PubMed | John Innes Center, Bejo Zaden B.V. and Elsoms Seeds Ltd
Type: Journal Article | Journal: The Plant journal : for cell and molecular biology | Year: 2016

Variation in flowering time and response to overwintering has been exploited to breed brassica vegetables that can be harvested year-round. Our knowledge of flowering time control now enables the investigation of the molecular basis of this important variation. Here, we show that a major determinant of heading date variation in Brassica oleracea is from variation in vernalization response through allelic variation at FLOWERING LOCUSC.C2 (BoFLC4). We characterize two alleles of BoFLC.C2 that are both functional and confer a requirement for vernalization, but they show distinct expression dynamics in response to cold. Complementation experiments in Arabidopsis thaliana revealed that the allelic variation results from cis polymorphism at BoFLC.C2, which quantitatively influences the degree of cold-induced epigenetic silencing. This results in one allelic variant conferring consistently later heading under both glasshouse and field conditions through reduced environmental sensitivity. Our results suggest that breeding of brassica varieties for commercially valuable variation in heading date has been achieved through the selection of cis polymorphism at FLC, similar to that underpinning natural variation in A.thaliana. This understanding will allow for the selection of alleles with distinct sensitivities to cold and robust heading dates under variable climatic conditions, and will facilitate the breeding of varieties more resistant to climate change.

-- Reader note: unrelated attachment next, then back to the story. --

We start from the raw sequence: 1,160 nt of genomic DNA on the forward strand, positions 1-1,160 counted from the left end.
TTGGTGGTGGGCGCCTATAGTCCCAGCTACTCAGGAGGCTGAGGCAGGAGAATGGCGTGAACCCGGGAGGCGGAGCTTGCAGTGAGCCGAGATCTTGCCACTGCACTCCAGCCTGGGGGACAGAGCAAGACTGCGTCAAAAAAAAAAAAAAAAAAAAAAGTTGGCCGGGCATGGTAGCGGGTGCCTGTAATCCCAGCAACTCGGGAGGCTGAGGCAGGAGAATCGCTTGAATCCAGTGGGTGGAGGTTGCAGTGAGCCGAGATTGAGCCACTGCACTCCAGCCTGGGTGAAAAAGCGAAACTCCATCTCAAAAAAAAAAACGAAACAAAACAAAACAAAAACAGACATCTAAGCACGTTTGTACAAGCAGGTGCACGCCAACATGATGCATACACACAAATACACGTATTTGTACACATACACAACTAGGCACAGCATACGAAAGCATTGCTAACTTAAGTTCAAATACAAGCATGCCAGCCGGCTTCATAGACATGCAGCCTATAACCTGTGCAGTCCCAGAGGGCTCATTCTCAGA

Oliva R.F.,International Potato Center | Oliva R.F.,Norwich Research Park | Kroon L.P.N.M.,Plant Research International | Kroon L.P.N.M.,Bejo Zaden BV | And 5 more authors.
Plant Pathology | Year: 2010

A blight disease on fruits and foliage of wild and cultivated Solanum spp. was found to be associated with a new species of Phytophthora. The proposed novel species is named Phytophthora andina Adler & Flier, sp. nov. based on morphological characteristics, pathogenicity assays, mitochondrial DNA haplotyping, AFLP fingerprinting and nuclear and mitochondrial DNA sequence analyses. Isolates of P. andina (n = 48) from the Andean highland tropics of Ecuador were collected from 1995 to 2006. Phytophothora andina is closely related to P. infestans and has semipapillate, ellipsoidal sporangia borne on sympodially branched sporangiophores. It is heterothallic and produces amphigynous antheridia. The species consists of several clonal lineages, including the EC-2 and EC-3 RFLP lineages, which were described previously as P. infestans. Approximately 75% of isolates react as compatibility type A2 when paired with an A1 compatibility type isolate of P. infestans. However, when A2 isolates from the Anarrhichomenum section of Solanum were paired in all combinations, viable oospores were obtained in several crosses, suggesting that there is a unique compatibility interaction in P. andina that is complementary to that described in P. infestans. Nuclear and mitochondrial sequence analysis supported the species designation of P. andina. This newly identified heterothallic pathogen shares a common ancestor with P. infestans and may have arisen from hybridization events with sister taxa in the Andes. Journal compilation © 2010 BSPP.